Nanténé Traoré
She says it's the high energy


On until 17 February 2024

A social media advert targeted at my middle-aged eyes suggested that old retinas lose their ability to register colour. Traoré’s photographs render this sales pitch obsolete. Even when printed in monochrome, these images scream uncontrollably. They are saturated with colour and noxious self-obsession, the kind of aspirational self-harm made glamourous by Goldin and cos-played by Tillmans. Bodies clash with lights in front of Traoré’s Narcissus camera. They do so not for art but for that Instagram algorithm whose promise I must miss out on.

It needn’t have been so. Traoré wants these images to speak with Apollinaire and Rilke, or at least Björk and Pink Floyd. But not one of these correspondents sought life entirely within his or her body. Traoré, a self-professed obsessive storyteller might one day look past such carnal fixation.

notes and notices are short and curt exhibition reviews. Read more:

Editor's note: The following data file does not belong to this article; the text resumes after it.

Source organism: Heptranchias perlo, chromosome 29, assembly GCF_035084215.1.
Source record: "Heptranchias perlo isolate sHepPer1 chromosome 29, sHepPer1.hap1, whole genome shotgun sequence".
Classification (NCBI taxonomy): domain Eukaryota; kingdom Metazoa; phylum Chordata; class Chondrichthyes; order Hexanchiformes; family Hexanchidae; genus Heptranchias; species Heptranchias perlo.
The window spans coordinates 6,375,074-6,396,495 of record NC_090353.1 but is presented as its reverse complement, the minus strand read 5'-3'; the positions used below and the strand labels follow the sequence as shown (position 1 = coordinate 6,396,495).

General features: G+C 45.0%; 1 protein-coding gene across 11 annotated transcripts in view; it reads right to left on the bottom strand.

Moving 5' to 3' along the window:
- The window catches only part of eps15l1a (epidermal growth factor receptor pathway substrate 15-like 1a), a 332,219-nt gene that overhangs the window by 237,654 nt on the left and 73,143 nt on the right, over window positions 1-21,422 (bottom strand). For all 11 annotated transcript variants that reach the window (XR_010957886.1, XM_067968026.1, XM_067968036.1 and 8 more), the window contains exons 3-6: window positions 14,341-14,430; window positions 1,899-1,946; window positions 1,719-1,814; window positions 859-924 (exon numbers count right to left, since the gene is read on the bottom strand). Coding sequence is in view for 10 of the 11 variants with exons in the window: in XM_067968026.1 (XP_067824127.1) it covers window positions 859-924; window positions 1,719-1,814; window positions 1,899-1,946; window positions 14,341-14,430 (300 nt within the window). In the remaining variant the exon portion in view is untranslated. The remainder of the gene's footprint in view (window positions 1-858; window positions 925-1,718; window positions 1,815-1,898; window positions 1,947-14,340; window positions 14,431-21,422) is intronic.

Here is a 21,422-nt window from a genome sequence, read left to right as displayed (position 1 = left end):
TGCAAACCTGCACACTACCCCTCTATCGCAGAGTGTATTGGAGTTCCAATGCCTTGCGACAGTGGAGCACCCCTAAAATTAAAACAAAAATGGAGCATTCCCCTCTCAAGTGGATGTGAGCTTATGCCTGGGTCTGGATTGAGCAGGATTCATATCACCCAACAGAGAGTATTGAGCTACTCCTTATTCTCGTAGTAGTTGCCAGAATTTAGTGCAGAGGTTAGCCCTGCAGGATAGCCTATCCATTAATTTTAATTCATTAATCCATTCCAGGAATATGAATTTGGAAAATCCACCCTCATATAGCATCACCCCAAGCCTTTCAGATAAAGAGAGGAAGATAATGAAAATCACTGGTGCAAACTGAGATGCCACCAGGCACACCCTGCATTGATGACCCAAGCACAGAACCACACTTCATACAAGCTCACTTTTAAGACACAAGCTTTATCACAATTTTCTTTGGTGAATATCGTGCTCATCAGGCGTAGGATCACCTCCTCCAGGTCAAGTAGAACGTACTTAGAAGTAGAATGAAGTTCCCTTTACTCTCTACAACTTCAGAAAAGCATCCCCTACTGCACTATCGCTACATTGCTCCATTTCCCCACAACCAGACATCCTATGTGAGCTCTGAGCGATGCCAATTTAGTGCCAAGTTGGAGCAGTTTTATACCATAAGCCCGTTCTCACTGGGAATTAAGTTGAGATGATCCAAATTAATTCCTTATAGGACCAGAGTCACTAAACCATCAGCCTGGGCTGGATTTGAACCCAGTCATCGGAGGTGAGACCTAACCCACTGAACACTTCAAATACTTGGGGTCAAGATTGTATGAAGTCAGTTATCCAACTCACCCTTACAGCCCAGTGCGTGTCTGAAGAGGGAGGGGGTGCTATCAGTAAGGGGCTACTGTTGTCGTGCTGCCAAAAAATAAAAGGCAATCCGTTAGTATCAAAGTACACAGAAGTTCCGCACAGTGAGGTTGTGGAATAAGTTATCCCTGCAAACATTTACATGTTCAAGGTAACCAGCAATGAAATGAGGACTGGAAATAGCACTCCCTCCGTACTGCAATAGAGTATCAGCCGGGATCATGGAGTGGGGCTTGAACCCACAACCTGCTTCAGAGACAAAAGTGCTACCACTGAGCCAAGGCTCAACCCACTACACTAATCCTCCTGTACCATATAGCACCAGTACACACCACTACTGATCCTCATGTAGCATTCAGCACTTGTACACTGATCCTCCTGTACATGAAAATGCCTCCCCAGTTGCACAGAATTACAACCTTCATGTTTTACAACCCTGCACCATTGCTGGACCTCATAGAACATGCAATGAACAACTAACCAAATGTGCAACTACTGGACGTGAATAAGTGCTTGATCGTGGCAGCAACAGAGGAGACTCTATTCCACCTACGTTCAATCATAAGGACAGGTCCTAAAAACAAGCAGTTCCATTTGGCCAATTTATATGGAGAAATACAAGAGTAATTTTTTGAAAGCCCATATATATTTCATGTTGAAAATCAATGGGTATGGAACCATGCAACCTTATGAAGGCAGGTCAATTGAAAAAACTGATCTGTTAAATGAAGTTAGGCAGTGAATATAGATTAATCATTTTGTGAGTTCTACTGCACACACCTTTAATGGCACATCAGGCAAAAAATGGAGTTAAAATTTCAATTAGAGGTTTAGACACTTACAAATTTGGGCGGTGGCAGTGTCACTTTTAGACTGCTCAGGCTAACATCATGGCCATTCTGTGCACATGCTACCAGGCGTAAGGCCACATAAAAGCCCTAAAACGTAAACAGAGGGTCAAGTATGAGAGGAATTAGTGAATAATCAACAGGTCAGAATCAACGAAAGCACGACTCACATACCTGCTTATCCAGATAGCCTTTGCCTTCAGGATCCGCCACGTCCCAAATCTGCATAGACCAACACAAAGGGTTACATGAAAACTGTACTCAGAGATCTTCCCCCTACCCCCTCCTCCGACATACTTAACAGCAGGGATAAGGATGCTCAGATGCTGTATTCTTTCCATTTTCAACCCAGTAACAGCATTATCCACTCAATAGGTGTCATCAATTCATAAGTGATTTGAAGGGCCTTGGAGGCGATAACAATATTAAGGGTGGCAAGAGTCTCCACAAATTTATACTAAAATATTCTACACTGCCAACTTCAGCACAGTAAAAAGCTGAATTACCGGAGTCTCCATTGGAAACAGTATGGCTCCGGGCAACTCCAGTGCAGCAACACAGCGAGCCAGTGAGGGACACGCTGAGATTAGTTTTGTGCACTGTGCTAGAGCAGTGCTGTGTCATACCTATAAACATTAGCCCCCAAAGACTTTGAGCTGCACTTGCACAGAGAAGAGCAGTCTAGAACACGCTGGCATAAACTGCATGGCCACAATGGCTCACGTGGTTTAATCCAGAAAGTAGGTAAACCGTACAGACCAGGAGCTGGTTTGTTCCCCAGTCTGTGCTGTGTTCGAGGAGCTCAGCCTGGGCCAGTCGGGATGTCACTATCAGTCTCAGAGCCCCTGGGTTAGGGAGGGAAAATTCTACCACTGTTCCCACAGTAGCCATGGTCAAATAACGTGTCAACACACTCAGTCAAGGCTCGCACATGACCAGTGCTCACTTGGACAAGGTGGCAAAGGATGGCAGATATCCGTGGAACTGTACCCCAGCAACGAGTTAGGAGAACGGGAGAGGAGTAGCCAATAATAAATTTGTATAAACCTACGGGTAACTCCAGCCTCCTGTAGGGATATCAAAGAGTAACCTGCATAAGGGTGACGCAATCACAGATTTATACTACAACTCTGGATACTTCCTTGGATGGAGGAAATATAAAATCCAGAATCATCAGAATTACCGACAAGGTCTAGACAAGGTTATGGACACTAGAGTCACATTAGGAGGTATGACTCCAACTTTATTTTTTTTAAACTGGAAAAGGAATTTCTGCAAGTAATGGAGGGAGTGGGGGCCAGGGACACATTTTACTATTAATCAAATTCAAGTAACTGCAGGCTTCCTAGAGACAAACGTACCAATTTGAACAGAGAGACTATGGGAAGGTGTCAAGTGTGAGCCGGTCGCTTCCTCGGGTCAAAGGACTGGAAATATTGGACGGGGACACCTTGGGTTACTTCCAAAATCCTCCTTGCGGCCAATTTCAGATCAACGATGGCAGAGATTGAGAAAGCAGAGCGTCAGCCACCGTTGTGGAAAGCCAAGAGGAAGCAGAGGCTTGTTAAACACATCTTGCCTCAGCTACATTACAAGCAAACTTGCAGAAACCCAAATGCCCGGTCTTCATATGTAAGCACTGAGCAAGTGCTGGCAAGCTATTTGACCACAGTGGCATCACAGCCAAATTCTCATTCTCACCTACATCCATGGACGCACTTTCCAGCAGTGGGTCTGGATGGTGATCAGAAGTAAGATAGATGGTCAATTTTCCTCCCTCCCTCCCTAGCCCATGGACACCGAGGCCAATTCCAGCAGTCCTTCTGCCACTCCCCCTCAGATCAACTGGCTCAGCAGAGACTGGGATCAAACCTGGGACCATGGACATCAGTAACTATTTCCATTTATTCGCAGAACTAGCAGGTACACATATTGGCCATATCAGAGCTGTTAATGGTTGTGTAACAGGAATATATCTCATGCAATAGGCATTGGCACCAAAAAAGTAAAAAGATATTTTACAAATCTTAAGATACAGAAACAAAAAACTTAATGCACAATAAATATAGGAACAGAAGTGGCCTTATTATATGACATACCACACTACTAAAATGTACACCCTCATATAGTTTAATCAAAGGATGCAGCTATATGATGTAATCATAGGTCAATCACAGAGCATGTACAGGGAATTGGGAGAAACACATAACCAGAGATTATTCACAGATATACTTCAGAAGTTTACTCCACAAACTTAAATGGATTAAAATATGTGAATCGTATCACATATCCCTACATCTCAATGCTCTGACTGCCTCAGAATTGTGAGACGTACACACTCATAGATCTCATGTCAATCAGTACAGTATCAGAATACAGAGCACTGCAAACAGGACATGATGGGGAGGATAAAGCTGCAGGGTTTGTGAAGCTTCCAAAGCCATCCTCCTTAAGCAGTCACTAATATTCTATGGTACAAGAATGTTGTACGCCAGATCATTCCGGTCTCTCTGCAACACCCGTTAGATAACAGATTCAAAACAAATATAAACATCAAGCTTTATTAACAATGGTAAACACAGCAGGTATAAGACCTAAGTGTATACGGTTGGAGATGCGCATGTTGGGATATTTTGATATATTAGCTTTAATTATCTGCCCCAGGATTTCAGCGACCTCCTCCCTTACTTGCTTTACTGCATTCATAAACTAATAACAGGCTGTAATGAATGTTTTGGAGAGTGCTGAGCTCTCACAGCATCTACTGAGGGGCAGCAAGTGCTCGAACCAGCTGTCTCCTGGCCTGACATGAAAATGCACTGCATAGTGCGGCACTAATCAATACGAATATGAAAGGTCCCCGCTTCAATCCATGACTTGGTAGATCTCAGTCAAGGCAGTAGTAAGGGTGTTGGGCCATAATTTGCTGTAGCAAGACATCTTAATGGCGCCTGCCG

Jan Gatewood, Group Relations at Rose Easton ★☆☆☆☆

Jan Gatewood

Group Relations


Such thin metaphors could only have come from LA.

Peter Fischli and David Weiss at Sprüth Magers ★★★★☆

Peter Fischli and David Weiss


A police procedural turns into a drinking game of Foucauldian power analysis.

Trevor Yeung, Soft Ground, at Gasworks ★★☆☆☆

Trevor Yeung

Soft Ground


It’s stressful enough to fuck in the forest for fear of passers-by or the police; imagine having to also look out for curators.

Helen Johnson, Opening at Pilar Corrias ★☆☆☆☆

Helen Johnson



This is the work of a mind that, having needlessly spent years in therapy, became hooked on ennui or of an artist who wasted time misreading Lacan.

Choon Mi Kim, ACID—FREEEE at Ginny on Frederick ★☆☆☆☆

Choon Mi Kim



Some forms of abstraction simply scream ‘my kid could have made that’.

Bhenji Ra, Biraddali Dancing on the Horizon at Auto Italia ★☆☆☆☆

Bhenji Ra

Biraddali Dancing on the Horizon


Such work was once a mere grift. Now, it is an outright stitch-up.